Time for more stinking bullshit, delivered to you on an unwashed platter full of sick and blood. We’re here once more to bang on about the same old crap the “AAA” industry shoves down our throat, because lordy knows few other places bother.
On today’s edition of Bullshit Roundup, we’ve got two more cases of microtransactions announced for unreleased premium games, and Ubisoft is at it again with another ludicrous selection of collector’s editions for Watch Dogs 2.
Enjoy World War 1 The Way It Was Meant To Be – With Microtransactions!
Despite earning plenty of customer goodwill and excitement with the most liked YouTube trailer of all time, Battlefield 1 has gotten some dismal news this past week. Electronic Arts, unable to let any bit of credibility go unsullied, has revealed the next Battlefield shall be a fee-to-pay experience, adding microtransactions on top of the $60 package.
Unlike with Overwatch, EA doesn’t even have the excuse that said microtransactions are paying for future DLC because the publisher also intends to sell map packs alongside the freemium-style content. Hooray!
CEO Andrew Wilson had an amazing slew of complete and total bollocks to vomit up as he detailed the game’s “monetization opportunities,” serving an insult to our intellects as well as our wallets.
Here’s what he had to say on the matter.
“Given that in Battlefield 1, you will see both macro monetization opportunities from us like maps and large scale content, as well as micro monetization opportunities, smaller increments of gameplay, and then over time, what you will see from us is elements of gameplay that allow gamers to engage and drive, and extend and enhance their experience, much the way people do with FIFA Ultimate Team or Madden Ultimate Team today.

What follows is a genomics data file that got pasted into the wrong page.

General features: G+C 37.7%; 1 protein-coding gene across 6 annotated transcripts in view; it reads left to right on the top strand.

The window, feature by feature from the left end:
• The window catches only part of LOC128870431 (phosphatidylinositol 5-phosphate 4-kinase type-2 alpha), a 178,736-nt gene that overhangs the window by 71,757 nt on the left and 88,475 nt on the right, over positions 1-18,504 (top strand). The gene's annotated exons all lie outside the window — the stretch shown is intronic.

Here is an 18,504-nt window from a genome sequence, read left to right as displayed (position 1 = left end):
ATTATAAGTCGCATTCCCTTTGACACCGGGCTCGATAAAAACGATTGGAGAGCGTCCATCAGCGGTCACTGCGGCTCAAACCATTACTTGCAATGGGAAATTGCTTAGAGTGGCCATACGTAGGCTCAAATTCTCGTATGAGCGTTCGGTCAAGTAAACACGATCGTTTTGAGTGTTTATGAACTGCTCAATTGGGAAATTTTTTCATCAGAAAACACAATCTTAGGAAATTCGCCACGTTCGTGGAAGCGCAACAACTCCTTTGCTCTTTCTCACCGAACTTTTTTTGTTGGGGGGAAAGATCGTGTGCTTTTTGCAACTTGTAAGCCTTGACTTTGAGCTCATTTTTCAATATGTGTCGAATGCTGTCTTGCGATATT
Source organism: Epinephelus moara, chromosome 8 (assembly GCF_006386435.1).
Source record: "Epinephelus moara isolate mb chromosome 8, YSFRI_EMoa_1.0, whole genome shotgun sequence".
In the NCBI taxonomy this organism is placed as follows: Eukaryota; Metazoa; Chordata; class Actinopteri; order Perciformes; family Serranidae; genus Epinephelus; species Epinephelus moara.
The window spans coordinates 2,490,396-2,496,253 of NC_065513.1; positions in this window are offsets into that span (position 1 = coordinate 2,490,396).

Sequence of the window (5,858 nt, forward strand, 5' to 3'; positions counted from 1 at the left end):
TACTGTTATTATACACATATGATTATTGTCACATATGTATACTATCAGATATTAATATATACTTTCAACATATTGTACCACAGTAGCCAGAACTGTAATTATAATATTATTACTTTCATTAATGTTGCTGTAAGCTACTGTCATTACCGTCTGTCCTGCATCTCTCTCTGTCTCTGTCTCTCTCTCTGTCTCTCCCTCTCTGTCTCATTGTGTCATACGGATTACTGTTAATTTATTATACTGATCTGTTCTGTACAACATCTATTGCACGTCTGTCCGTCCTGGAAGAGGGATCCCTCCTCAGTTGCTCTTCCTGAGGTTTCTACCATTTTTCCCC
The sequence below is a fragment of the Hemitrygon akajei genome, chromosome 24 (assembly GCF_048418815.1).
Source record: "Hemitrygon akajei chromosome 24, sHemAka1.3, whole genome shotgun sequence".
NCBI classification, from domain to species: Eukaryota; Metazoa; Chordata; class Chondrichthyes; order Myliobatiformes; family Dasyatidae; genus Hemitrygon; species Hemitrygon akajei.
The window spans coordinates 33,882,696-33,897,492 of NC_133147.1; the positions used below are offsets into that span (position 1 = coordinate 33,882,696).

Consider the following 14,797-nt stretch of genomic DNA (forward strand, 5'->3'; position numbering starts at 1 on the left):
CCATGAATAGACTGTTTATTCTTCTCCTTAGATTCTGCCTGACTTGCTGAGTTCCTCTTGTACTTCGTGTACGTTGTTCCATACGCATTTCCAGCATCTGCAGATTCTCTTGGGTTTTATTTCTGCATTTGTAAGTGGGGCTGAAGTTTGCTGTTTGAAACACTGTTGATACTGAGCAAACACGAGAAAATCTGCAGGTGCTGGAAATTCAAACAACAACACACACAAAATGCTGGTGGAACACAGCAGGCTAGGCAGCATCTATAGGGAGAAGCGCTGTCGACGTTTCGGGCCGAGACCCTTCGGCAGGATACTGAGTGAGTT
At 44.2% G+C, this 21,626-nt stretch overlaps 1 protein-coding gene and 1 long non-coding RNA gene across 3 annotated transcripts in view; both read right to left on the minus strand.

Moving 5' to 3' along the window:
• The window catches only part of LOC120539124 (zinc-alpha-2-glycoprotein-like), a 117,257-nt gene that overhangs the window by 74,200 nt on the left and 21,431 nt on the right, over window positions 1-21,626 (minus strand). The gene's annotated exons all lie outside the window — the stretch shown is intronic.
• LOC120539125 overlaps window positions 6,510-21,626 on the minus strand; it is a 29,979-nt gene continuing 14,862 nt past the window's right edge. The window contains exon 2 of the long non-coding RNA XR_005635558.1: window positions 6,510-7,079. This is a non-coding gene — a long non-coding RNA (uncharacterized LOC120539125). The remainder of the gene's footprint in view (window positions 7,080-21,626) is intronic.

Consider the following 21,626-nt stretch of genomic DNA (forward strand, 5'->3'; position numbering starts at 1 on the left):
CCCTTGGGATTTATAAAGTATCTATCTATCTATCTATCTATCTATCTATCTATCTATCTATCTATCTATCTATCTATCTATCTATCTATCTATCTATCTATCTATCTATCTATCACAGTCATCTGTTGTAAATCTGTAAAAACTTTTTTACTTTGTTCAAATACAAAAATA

“We feel very confident in our ability to deliver that in a way that is deemed valuable by our player, and drives increased engagement over time with them.”
House also trotted out some more familiar lies, claiming the monetization was all about offering “choice” to players and “enhancing and extending their experience.”
You can put a handful of shit in a lace bodystocking, Mr. House, but it’s still shit – and you ruined a perfectly good bit of lingerie in the process.
As microtransactions become more accepted by customers through sheer force of commonality, it’s interesting to see the weasely way in which executives are now describing them. The post-launch nickel-and-diming has become “value through choice” while traditional DLC is now a “macrotransaction” as if it had always stood hand-in-hand with its micro cousin.
It’s creepy when you see how the language changes. By calling DLC macrotransactions, it appears as if microtransactions are perfectly normal and have been with us forever. Because Electronic Arts has always been at war with Eurasia, and fee-to-pay games offer flexible value to loyal consumers.
Deus Ex: Mankind Divided Hopes To Divide You And Your Dollars
Joining Battlefield 1 in the freemium-chomping money grubbing is Deus Ex: Mankind Divided, a game in a series that has the overextension of corporations as an ironic central theme.
Mankind Divided‘s microtransactions are delivered via a new online challenge mode, Breach. Like so many other “AAA” games that want to make more money but can’t be fucked thinking of anything inventive, the latest Deus Ex will offer cards that provide various boosts and modifiers to Breach players.
Card packs will be available for purchase, because card packs are basically this industry’s paint-by-numbers way of suckering people out of extra cash.
Unsurprisingly, this news was accompanied by apologia from a spokesperson who peddled familiar dishonest assertions that, although they’re selling you something, the game makers really don’t want you to buy it!